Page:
This airplane is not pretty, but the big radial engine at the front end is so neat in its design and display. It is cowled by a huge metal construction, blending into very substantial side cowlings and aft to the wing leading edge root, at the underside of which there are exhaust pipes, and you begin to appreciate the design of the “jug”.
It has an attraction which creeps up on you slowly, but embraces you with its charms, leaving you with a feeling of admiration and anticipation of more things to come. Hang on; have you been at the aviation fuel again? This is just a huge amount of metal, ugly in shape, weighs a huge load and has an engine that looks like your worst nightmare, and that’s just on the ground. Can you imagine this pile of junk in the air?
The answer is yes to all of the above, but despite that, and the fact that it is complicated and temperamental, it has the familiar feel of a homely, trusting, loving girlfriend or wife, sexy in a bizarre sort of way if you will. I had to go back to this aircraft every day for three weeks before I could finally park it and leave it for longer than 24 hours.
I am in love with Miss Mary Lou!
Climbing into the cockpit of this monster and lowering myself into the seat, the first thing I notice is the lack of a forward view. Other than a mass of engine cowling ahead of you, my first thought is, this is going to require careful taxiing in order not to run over something ahead of me by accident.
Then I start to look around me, and the wealth of detail comes into view. Focusing on items like the throttle quadrant, for example, gives me total control over throttle, mixture and prop pitch, and even includes an integrated mechanism which controls water injection automatically. This method is used to improve the thrust in the short term by injecting water as a way of increasing the calorific value of the burn, and with a heavy ship it was obviously needed.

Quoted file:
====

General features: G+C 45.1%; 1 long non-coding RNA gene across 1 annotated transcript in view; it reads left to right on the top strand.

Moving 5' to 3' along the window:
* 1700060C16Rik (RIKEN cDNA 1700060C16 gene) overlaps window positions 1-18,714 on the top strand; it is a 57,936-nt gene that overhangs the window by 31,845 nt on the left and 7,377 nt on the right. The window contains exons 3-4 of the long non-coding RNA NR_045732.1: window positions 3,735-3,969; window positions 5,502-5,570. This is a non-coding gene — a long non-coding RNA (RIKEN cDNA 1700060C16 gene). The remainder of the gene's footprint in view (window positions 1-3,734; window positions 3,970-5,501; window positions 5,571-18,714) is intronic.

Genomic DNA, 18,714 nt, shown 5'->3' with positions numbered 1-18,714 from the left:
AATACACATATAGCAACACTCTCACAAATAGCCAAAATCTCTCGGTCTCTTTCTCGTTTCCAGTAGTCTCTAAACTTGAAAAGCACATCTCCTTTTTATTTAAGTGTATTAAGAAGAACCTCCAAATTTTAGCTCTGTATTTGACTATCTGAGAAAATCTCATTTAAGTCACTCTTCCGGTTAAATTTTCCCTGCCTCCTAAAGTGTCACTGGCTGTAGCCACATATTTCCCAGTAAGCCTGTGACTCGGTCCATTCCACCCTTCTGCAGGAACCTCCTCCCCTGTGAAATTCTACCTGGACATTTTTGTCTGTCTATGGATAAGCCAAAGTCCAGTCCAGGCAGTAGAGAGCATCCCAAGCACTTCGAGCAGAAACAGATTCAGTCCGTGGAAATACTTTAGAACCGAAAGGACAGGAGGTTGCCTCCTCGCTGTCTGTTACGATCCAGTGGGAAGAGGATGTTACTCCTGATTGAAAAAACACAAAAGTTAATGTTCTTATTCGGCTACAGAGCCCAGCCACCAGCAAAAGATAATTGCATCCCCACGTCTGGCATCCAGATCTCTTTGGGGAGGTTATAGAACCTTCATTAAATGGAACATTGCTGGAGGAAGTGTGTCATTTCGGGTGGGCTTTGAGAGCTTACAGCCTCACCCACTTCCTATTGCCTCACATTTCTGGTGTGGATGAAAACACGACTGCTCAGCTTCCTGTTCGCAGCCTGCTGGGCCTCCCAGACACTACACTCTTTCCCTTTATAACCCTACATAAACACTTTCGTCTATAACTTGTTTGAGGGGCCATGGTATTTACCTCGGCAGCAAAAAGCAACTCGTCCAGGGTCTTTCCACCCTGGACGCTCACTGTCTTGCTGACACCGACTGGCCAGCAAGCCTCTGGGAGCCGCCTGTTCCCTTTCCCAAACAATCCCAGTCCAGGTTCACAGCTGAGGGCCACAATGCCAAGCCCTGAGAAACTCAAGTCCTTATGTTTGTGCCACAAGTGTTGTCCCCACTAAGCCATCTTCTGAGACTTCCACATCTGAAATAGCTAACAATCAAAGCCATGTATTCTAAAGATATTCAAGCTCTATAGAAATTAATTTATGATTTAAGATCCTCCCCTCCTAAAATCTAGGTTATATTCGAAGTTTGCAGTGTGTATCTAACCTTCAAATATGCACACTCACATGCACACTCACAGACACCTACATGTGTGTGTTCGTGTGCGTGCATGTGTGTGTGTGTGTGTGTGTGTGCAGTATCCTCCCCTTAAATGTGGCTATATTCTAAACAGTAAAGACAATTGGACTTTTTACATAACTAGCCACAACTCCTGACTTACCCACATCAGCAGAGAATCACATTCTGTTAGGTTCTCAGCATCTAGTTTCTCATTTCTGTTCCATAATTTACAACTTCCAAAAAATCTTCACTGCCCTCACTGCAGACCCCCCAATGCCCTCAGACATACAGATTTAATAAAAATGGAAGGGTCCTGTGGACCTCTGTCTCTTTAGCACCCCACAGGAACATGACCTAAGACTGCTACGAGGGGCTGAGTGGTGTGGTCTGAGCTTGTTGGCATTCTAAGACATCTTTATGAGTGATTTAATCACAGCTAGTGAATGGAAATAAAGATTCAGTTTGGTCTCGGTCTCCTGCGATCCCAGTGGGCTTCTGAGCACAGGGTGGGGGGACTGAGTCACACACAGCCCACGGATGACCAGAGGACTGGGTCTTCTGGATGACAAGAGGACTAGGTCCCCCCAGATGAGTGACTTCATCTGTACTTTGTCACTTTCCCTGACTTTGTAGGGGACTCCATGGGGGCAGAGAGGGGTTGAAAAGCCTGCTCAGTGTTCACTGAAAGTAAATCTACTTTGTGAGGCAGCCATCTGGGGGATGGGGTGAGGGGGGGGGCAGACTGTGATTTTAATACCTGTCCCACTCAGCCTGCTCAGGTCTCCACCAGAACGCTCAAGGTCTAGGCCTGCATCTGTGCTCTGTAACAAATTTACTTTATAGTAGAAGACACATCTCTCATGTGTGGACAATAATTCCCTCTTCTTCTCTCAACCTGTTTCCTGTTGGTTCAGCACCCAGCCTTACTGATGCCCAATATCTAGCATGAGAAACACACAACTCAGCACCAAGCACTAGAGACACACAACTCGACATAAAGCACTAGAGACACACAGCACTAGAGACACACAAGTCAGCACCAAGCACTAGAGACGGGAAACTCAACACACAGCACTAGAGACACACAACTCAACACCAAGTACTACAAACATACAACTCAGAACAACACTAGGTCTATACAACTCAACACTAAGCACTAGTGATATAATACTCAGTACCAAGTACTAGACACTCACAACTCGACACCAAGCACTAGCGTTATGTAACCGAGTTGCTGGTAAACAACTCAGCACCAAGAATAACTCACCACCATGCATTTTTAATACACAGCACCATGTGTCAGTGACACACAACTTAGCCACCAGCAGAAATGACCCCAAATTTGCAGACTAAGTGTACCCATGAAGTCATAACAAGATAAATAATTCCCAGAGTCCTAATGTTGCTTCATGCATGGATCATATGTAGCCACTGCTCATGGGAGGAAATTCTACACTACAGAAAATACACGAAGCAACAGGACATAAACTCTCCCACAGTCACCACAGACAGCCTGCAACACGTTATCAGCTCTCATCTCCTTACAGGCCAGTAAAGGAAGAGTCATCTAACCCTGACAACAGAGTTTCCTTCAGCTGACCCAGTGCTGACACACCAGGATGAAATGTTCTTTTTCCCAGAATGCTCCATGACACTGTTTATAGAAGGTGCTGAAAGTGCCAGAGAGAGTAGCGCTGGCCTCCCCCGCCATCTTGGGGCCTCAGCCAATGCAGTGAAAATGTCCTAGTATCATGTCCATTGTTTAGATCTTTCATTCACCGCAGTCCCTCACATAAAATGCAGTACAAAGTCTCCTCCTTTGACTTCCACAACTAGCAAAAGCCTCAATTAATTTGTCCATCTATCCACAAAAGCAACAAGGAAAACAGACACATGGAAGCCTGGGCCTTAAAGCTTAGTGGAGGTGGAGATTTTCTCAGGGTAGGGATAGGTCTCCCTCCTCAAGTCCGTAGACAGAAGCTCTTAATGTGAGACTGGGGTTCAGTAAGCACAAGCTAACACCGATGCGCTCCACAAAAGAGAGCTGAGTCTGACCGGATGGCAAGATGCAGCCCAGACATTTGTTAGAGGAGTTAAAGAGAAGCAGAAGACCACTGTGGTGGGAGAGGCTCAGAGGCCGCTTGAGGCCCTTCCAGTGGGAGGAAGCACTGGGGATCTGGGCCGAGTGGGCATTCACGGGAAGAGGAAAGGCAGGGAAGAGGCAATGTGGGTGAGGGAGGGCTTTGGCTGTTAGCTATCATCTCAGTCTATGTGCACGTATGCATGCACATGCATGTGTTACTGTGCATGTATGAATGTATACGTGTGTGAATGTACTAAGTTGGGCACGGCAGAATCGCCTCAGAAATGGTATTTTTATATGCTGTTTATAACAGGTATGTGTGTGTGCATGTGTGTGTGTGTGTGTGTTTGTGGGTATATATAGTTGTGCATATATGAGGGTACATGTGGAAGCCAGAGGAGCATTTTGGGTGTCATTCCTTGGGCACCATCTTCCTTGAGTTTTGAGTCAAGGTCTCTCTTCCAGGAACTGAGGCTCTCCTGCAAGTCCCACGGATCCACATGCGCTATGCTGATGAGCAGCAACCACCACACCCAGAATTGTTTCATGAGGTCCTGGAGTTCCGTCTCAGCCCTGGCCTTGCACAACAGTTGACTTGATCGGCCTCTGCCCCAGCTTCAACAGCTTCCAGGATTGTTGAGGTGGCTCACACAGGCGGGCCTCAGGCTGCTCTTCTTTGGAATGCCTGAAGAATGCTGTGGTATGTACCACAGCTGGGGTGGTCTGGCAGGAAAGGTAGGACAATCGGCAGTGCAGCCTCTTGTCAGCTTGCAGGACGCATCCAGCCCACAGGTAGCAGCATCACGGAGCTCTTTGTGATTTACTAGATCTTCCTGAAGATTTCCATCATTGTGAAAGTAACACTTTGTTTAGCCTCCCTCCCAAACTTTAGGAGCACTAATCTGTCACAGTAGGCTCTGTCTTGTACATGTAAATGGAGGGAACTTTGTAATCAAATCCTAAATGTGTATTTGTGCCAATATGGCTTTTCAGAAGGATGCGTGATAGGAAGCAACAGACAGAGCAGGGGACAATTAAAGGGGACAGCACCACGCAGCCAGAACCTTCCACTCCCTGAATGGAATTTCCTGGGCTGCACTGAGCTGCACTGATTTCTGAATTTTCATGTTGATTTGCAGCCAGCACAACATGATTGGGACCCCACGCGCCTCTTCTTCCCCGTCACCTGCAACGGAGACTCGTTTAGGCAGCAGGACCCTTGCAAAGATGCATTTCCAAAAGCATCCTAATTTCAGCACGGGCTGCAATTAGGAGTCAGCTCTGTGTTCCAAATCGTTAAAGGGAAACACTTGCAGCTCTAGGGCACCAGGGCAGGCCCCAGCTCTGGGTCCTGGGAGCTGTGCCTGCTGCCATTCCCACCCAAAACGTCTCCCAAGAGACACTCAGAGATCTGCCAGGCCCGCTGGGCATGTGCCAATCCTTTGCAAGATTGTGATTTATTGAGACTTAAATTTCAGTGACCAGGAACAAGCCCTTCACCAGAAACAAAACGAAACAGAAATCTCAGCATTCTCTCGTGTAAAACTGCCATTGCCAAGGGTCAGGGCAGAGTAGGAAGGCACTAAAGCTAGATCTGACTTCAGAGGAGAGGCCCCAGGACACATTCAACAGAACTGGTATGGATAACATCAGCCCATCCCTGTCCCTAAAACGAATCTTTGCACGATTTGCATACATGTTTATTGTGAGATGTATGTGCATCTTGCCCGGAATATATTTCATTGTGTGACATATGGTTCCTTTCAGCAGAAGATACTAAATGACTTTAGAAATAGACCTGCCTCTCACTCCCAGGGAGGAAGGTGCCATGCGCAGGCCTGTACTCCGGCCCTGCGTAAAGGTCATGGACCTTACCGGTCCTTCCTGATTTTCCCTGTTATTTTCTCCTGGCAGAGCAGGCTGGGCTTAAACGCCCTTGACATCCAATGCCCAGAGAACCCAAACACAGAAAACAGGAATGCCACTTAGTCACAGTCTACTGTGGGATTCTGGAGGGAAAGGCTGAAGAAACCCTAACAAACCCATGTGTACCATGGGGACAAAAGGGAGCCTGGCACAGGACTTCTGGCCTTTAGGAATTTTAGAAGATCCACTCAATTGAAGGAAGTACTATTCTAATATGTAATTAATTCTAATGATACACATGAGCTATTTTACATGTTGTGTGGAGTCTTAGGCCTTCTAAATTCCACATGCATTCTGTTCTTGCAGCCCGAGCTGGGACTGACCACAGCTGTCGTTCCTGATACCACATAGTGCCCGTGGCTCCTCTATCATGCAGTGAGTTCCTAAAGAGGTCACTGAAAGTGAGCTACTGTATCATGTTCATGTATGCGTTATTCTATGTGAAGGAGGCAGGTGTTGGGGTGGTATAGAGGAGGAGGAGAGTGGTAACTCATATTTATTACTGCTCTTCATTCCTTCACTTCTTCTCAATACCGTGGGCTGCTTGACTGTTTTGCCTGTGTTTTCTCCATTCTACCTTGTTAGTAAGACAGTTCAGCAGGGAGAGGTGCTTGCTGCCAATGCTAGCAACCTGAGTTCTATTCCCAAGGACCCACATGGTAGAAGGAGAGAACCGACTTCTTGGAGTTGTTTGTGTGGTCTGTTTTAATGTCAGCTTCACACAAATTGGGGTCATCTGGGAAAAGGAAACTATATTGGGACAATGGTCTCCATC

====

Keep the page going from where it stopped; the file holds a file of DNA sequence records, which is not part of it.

Instrumentation is very detailed and works perfectly in every respect. The turbo supercharger even has a light which indicates an over speed, which is fairly important because the turbine of the supercharger could spin at 60,000 rpm, which is fine while the turbine holds together. But if it should fail for some reason and breaks up in the process, the ensuing mess could result in easily making your eyes water, especially as the unit is situated in the fuselage halfway between the cockpit and the tail of the airplane.
Main and auxiliary fuel tanks were also placed underneath the cockpit, and although self sealing in the event of a strike, they could also give you a severe stinging sensation if accidentally ignited by shrapnel or and anti-aircraft burst. The fuel switches are therefore well situated and work accordingly, to give control of all tanks. The jettison switches will allow dumping of the external drop tank, and also the bombs and rockets, if required.
Panels to the left and right of the seat give control switches for radios etc, and on the right hand side of the cockpit, partly obscured by the air diluter and demand ducting for oxygen, is the all important tail wheel lock lever. To state the obvious, this locks the tail wheel in the central position prior to take off, and without which, departure is almost impossible because of the amount of torque from the engine, which wants to turn the aircraft to the left.
Summing up the cockpit and panels then, full marks for the detail, and use of switches which actually gives a result; and extra marks for presentation and finish of the whole roomy “office” which makes for a great experience every time.
The Pratt and Whitney Wasp is just like its name. At high power it sounds just like an angry wasp, and when you get two banks of Wasp in the same place at the same time, you have a swarm of angry wasps. And that’s what this sounds like.
A very nicely modeled engine with a wealth of detail, and big paddle blades that actually feather, so for me, the “sound” team at Shockwave (A2A) have created a very nice authentic sound, and I cannot criticize it at all.